Le Parkour (sometimes abbreviated as PK) is the l'art du déplacement, or "the art of displacement", and a global phenomenon that was developed in Lisses, a medium prosperous suburb of Paris, in the 1990s by David Belle. It is an art of movement and philosophy in which one trains to overcome any obstacle, whether physical or mental, using only the body and mind. A parkour practitioner, called a traceur (male) or traceuse (female), uses their surroundings to improve their ability to move through space three-dimentionally. By interacting with obstacles, be they urban architecture or the natural environment, the practitioner becomes more comfortable controlling the body and negotiating any type of terrain.
It is worth noting that there are no specific "movements" of parkour, but there is no denying that there are certain movements that are used constantly when training for and practicing parkour. These movements do not constitute parkour itself, however; parkour is differentiated by the concept of movement, and the basic movements commonly associated with parkour are simply a means to that end.
The bulk of parkour centers on enhancing the discipline of physical and technical training to heighten the body’s natural movement elements such as strength, speed, balance, coordination, accuracy, power, and endurance. It offers a full-body workout at any level of experience, and improves the ability to move, harness self-confidence, to change how one views the world. A characteristic of parkour is efficiency. Traceurs move not only as rapidly as they can, but also in the most direct and efficient way possible. This is a characteristic that distinguishes it from the similar art of free running, which emphasizes more freedom of movement, such as incorporation of acrobatics.
Parkour's application becomes apparent when circumstance necessitates it, such as being chased, or needing to reach a destination. Because parkour is composed of movements that are natural to humans, the body is strengthened evenly and synergistically, meaning all the parts of the body learn to work together. This helps to balance the body and improve all movement in general. Aside from the physical benefits, many people find training parkour develops mental clarity, confidence, self-discipline, the ability to deal with fear, and many other mental gains. 
The earliest form of parkour was developed by Georges Hebert, a French naval officer and philosopher of physical culture who served during the First and Second World Wars. As he served France, he also traveled, and he was impressed by the efficient, flowing gymnastic movements of some of the African tribes he visited. Upon returning to France, he began developing a method of natural movement for members of the military, in which men and women were encouraged to move efficiently and effectively around a wide variety of obstacles. The méthode naturelle (natural method) began to be regularly taught, setting the stage for the development of parkour.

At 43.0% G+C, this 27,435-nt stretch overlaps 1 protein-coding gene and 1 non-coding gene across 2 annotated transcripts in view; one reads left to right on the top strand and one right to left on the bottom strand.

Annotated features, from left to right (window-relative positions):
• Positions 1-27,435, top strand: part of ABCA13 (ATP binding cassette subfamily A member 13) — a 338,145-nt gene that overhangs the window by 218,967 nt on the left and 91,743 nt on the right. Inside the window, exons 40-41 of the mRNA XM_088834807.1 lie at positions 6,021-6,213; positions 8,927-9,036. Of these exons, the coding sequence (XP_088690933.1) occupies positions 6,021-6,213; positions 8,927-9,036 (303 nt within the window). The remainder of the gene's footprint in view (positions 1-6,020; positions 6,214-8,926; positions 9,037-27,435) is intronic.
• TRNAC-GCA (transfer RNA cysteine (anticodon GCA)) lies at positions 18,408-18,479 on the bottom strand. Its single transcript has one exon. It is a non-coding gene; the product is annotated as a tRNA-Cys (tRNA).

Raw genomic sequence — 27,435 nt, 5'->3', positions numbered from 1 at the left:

Methode Naturelle was based on the idea that humans had ten essential movement capacities to walk, run, jump, climb, move on all fours, swim, balance, lift, throw, and engage in self-defense. One of the main methods Hebert proposed to train these capacities was obstacle courses. These obstacle courses, known as Parcours Du Combat, have become part of military training systems throughout the world. Part of Hebert’s philosophy was that physical training should strengthen one’s moral fabric. His motto was "Être fort pour être utile," ("be strong to be useful").
Parkour began to be popularized in the 1990s, when several films were made about parkour. Some traceurs have expressed concern over the mainstreaming of the sport, especially since parkour can be dangerous when it is practiced by untrained individuals. The art includes flying leaps, jumps, and other physically challenging moves which can look very showy, but also be hazardous.
This video offers a visual exploration of parkour highlights. Depicted are many of the common movements seen in parkour and some of the more technical movements reserved for elite traceurs.
Parkour in the Media
Films where parkour can be seen:
- Casino Royale - features Sébastien Foucan, an elite French traceur and pioneer
- Live Free or Die Hard
- District B13 - features founder, David Belle
- Jump London - a 2003 documentary
- Jump Britain - another parkour documentary
- American Parkour
- Parkour.com - Sébastien Foucan's site
- Parkour Generations
- Pacific Northwest Parkour Association - Seattle, Washington area parkour
- Urban Free Flow - parkour and free running
- Parkour Shoes Pro
- ↑ 1.0 1.1 1.2 1.3 unknown (n.d.). What is Parkour?. Wise Geeks. Retrieved on 2009-03-09.
- ↑ Alec Wilkinson (16 April 2007). No Obstacles. The New Yorker. Retrieved on 2009-03-11.
- ↑ 3.0 3.1 3.2 3.3 PNWPA (n.d.). What is Parkour?. Pacific Northwest Parkour Association. Retrieved on 2009-03-09.
- ↑ unknown (n.d.). What is Parkour?. Parkourpedia. Retrieved on 2009-03-11.
- ↑ 5.0 5.1 unk. (11 December 2005). What is Parkour?. American Parkour. Retrieved on 2009-03-09.
- ↑ unknown (n.d.). The Moves of Parkour. Parkourpedia. Retrieved on 2009-03-11.
- ↑ various (n.d.). Parkour. Wikipedia. Retrieved on 2009-03-11.